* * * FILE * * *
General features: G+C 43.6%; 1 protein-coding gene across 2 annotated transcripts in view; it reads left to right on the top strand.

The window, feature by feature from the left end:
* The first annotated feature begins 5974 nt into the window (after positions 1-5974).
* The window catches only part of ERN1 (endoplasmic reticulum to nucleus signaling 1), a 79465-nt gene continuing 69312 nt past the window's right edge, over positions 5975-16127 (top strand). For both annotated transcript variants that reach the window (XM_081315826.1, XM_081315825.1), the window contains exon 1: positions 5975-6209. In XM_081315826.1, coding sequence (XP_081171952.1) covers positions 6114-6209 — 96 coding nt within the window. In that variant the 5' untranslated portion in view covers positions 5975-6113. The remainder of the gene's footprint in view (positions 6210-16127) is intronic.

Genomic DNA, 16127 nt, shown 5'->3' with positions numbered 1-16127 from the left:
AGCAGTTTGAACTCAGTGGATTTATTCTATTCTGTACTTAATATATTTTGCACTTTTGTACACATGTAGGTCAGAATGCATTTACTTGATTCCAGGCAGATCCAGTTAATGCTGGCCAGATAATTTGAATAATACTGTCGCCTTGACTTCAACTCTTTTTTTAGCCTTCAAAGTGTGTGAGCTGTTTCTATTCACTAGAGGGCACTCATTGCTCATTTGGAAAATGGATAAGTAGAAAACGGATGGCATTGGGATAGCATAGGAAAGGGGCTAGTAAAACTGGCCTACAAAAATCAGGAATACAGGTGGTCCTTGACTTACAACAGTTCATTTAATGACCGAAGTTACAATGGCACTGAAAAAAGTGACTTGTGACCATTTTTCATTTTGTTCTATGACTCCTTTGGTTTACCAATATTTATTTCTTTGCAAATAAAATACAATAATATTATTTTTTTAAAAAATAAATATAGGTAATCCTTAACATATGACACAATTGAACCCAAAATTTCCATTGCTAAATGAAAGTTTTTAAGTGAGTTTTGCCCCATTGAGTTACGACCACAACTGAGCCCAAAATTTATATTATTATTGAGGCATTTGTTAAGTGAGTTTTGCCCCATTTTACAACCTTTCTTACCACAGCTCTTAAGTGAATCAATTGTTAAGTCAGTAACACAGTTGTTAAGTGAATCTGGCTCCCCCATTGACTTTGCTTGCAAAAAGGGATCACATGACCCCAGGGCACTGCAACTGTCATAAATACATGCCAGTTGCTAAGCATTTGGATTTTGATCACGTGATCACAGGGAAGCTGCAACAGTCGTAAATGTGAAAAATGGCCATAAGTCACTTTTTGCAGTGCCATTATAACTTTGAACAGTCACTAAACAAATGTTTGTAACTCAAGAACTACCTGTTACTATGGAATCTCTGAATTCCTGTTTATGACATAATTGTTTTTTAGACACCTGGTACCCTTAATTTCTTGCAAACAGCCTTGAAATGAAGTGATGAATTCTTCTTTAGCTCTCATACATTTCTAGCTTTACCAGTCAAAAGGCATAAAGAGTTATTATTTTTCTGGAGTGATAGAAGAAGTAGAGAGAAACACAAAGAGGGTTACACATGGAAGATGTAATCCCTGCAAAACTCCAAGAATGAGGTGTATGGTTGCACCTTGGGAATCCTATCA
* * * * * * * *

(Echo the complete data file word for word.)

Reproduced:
General features: G+C 43.6%; 1 protein-coding gene across 2 annotated transcripts in view; it reads left to right on the top strand.

The window, feature by feature from the left end:
* The first annotated feature begins 5974 nt into the window (after positions 1-5974).
* The window catches only part of ERN1 (endoplasmic reticulum to nucleus signaling 1), a 79465-nt gene continuing 69312 nt past the window's right edge, over positions 5975-16127 (top strand). For both annotated transcript variants that reach the window (XM_081315826.1, XM_081315825.1), the window contains exon 1: positions 5975-6209. In XM_081315826.1, coding sequence (XP_081171952.1) covers positions 6114-6209 — 96 coding nt within the window. In that variant the 5' untranslated portion in view covers positions 5975-6113. The remainder of the gene's footprint in view (positions 6210-16127) is intronic.

Genomic DNA, 16127 nt, shown 5'->3' with positions numbered 1-16127 from the left:
AGCAGTTTGAACTCAGTGGATTTATTCTATTCTGTACTTAATATATTTTGCACTTTTGTACACATGTAGGTCAGAATGCATTTACTTGATTCCAGGCAGATCCAGTTAATGCTGGCCAGATAATTTGAATAATACTGTCGCCTTGACTTCAACTCTTTTTTTAGCCTTCAAAGTGTGTGAGCTGTTTCTATTCACTAGAGGGCACTCATTGCTCATTTGGAAAATGGATAAGTAGAAAACGGATGGCATTGGGATAGCATAGGAAAGGGGCTAGTAAAACTGGCCTACAAAAATCAGGAATACAGGTGGTCCTTGACTTACAACAGTTCATTTAATGACCGAAGTTACAATGGCACTGAAAAAAGTGACTTGTGACCATTTTTCATTTTGTTCTATGACTCCTTTGGTTTACCAATATTTATTTCTTTGCAAATAAAATACAATAATATTATTTTTTTAAAAAATAAATATAGGTAATCCTTAACATATGACACAATTGAACCCAAAATTTCCATTGCTAAATGAAAGTTTTTAAGTGAGTTTTGCCCCATTGAGTTACGACCACAACTGAGCCCAAAATTTATATTATTATTGAGGCATTTGTTAAGTGAGTTTTGCCCCATTTTACAACCTTTCTTACCACAGCTCTTAAGTGAATCAATTGTTAAGTCAGTAACACAGTTGTTAAGTGAATCTGGCTCCCCCATTGACTTTGCTTGCAAAAAGGGATCACATGACCCCAGGGCACTGCAACTGTCATAAATACATGCCAGTTGCTAAGCATTTGGATTTTGATCACGTGATCACAGGGAAGCTGCAACAGTCGTAAATGTGAAAAATGGCCATAAGTCACTTTTTGCAGTGCCATTATAACTTTGAACAGTCACTAAACAAATGTTTGTAACTCAAGAACTACCTGTTACTATGGAATCTCTGAATTCCTGTTTATGACATAATTGTTTTTTAGACACCTGGTACCCTTAATTTCTTGCAAACAGCCTTGAAATGAAGTGATGAATTCTTCTTTAGCTCTCATACATTTCTAGCTTTACCAGTCAAAAGGCATAAAGAGTTATTATTTTTCTGGAGTGATAGAAGAAGTAGAGAGAAACACAAAGAGGGTTACACATGGAAGATGTAATCCCTGCAAAACTCCAAGAATGAGGTGTATGGTTGCACCTTGGGAATCCTATCA